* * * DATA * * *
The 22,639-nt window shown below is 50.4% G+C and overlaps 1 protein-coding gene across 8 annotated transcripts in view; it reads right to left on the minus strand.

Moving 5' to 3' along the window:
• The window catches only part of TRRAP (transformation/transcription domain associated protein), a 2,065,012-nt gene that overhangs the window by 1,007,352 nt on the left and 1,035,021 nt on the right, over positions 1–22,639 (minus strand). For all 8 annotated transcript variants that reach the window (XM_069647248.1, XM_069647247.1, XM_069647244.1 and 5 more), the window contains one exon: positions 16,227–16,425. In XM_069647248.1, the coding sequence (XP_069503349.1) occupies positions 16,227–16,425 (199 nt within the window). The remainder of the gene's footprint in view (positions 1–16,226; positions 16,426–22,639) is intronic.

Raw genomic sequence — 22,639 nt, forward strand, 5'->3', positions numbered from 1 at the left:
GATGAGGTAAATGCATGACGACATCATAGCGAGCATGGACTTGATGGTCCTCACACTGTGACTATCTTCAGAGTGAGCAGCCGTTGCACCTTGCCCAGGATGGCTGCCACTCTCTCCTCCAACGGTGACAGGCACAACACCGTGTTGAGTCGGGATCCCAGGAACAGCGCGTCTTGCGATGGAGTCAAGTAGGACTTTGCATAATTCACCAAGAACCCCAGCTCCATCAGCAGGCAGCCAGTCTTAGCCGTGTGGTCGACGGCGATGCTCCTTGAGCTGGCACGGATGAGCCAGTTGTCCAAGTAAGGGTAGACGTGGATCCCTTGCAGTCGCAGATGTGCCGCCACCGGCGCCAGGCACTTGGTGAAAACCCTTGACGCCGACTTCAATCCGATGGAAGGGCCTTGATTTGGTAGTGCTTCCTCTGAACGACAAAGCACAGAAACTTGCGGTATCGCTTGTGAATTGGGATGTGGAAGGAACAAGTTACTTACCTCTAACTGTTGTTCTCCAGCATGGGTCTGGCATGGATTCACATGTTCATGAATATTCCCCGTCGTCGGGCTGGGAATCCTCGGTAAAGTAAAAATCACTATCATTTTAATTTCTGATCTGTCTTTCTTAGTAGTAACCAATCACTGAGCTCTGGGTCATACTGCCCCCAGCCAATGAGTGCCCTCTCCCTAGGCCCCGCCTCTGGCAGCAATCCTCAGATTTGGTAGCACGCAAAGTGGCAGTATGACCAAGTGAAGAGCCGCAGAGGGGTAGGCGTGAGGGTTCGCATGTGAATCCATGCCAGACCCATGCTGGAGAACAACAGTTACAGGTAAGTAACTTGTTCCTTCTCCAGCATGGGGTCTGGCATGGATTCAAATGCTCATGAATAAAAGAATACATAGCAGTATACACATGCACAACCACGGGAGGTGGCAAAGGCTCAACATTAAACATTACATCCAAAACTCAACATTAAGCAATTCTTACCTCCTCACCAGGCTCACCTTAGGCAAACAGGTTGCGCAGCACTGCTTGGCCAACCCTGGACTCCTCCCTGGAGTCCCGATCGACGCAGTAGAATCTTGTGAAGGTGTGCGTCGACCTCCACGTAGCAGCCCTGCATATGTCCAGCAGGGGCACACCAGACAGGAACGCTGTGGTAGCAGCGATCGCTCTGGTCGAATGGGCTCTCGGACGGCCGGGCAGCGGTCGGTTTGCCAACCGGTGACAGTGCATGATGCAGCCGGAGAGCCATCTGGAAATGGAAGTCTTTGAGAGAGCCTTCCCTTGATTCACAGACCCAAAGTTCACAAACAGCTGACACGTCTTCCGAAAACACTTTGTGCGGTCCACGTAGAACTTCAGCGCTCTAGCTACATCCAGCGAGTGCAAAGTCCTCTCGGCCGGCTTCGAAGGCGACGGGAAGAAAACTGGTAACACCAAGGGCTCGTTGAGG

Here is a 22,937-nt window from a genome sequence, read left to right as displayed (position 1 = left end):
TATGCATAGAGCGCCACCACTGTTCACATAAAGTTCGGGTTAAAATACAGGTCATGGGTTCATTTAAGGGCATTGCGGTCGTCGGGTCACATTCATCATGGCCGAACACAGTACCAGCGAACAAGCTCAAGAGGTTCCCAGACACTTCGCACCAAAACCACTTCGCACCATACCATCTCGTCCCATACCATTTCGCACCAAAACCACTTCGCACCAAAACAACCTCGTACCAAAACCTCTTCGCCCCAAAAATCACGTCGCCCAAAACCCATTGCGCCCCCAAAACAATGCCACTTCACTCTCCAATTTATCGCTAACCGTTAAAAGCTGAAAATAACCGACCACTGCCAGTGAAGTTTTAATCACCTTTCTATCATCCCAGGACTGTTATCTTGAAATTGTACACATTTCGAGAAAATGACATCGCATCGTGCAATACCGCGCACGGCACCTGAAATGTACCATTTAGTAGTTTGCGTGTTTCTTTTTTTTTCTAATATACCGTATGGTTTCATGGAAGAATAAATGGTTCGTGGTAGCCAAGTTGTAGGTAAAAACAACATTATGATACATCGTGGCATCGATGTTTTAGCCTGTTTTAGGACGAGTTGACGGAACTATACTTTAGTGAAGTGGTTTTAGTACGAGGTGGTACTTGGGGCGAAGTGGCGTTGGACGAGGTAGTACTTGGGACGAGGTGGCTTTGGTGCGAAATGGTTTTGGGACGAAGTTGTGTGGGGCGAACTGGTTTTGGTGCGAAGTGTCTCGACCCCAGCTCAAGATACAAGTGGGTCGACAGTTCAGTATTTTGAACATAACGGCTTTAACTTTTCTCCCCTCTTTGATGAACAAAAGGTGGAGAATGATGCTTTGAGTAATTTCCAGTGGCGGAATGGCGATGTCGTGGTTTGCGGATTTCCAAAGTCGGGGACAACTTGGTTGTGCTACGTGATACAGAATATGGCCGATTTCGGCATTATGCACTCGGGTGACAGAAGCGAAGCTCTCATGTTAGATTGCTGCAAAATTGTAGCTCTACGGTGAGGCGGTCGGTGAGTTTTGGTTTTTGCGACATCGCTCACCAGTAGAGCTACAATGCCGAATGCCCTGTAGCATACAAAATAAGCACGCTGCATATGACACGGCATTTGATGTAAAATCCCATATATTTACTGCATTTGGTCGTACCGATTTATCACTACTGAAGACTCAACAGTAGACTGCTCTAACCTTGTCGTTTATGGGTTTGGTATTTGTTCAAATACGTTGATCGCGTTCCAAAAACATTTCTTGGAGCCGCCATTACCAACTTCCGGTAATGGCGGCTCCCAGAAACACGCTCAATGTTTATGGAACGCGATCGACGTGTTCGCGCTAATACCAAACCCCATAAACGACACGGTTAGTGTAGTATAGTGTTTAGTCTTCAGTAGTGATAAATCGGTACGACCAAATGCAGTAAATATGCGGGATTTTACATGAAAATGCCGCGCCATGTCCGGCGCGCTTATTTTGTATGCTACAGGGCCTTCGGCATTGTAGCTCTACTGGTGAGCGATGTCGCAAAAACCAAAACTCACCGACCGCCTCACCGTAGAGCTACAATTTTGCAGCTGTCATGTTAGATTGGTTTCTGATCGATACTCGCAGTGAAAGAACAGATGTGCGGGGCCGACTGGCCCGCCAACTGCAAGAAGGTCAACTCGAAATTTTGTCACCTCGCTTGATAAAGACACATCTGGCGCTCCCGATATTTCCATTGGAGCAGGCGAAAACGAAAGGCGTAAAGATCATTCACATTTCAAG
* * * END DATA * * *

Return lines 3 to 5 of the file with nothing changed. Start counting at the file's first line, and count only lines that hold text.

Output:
• The window catches only part of TRRAP (transformation/transcription domain associated protein), a 2,065,012-nt gene that overhangs the window by 1,007,352 nt on the left and 1,035,021 nt on the right, over positions 1–22,639 (minus strand). For all 8 annotated transcript variants that reach the window (XM_069647248.1, XM_069647247.1, XM_069647244.1 and 5 more), the window contains one exon: positions 16,227–16,425. In XM_069647248.1, the coding sequence (XP_069503349.1) occupies positions 16,227–16,425 (199 nt within the window). The remainder of the gene's footprint in view (positions 1–16,226; positions 16,426–22,639) is intronic.

Raw genomic sequence — 22,639 nt, forward strand, 5'->3', positions numbered from 1 at the left:
GATGAGGTAAATGCATGACGACATCATAGCGAGCATGGACTTGATGGTCCTCACACTGTGACTATCTTCAGAGTGAGCAGCCGTTGCACCTTGCCCAGGATGGCTGCCACTCTCTCCTCCAACGGTGACAGGCACAACACCGTGTTGAGTCGGGATCCCAGGAACAGCGCGTCTTGCGATGGAGTCAAGTAGGACTTTGCATAATTCACCAAGAACCCCAGCTCCATCAGCAGGCAGCCAGTCTTAGCCGTGTGGTCGACGGCGATGCTCCTTGAGCTGGCACGGATGAGCCAGTTGTCCAAGTAAGGGTAGACGTGGATCCCTTGCAGTCGCAGATGTGCCGCCACCGGCGCCAGGCACTTGGTGAAAACCCTTGACGCCGACTTCAATCCGATGGAAGGGCCTTGATTTGGTAGTGCTTCCTCTGAACGACAAAGCACAGAAACTTGCGGTATCGCTTGTGAATTGGGATGTGGAAGGAACAAGTTACTTACCTCTAACTGTTGTTCTCCAGCATGGGTCTGGCATGGATTCACATGTTCATGAATATTCCCCGTCGTCGGGCTGGGAATCCTCGGTAAAGTAAAAATCACTATCATTTTAATTTCTGATCTGTCTTTCTTAGTAGTAACCAATCACTGAGCTCTGGGTCATACTGCCCCCAGCCAATGAGTGCCCTCTCCCTAGGCCCCGCCTCTGGCAGCAATCCTCAGATTTGGTAGCACGCAAAGTGGCAGTATGACCAAGTGAAGAGCCGCAGAGGGGTAGGCGTGAGGGTTCGCATGTGAATCCATGCCAGACCCATGCTGGAGAACAACAGTTACAGGTAAGTAACTTGTTCCTTCTCCAGCATGGGGTCTGGCATGGATTCAAATGCTCATGAATAAAAGAATACATAGCAGTATACACATGCACAACCACGGGAGGTGGCAAAGGCTCAACATTAAACATTACATCCAAAACTCAACATTAAGCAATTCTTACCTCCTCACCAGGCTCACCTTAGGCAAACAGGTTGCGCAGCACTGCTTGGCCAACCCTGGACTCCTCCCTGGAGTCCCGATCGACGCAGTAGAATCTTGTGAAGGTGTGCGTCGACCTCCACGTAGCAGCCCTGCATATGTCCAGCAGGGGCACACCAGACAGGAACGCTGTGGTAGCAGCGATCGCTCTGGTCGAATGGGCTCTCGGACGGCCGGGCAGCGGTCGGTTTGCCAACCGGTGACAGTGCATGATGCAGCCGGAGAGCCATCTGGAAATGGAAGTCTTTGAGAGAGCCTTCCCTTGATTCACAGACCCAAAGTTCACAAACAGCTGACACGTCTTCCGAAAACACTTTGTGCGGTCCACGTAGAACTTCAGCGCTCTAGCTACATCCAGCGAGTGCAAAGTCCTCTCGGCCGGCTTCGAAGGCGACGGGAAGAAAACTGGTAACACCAAGGGCTCGTTGAGG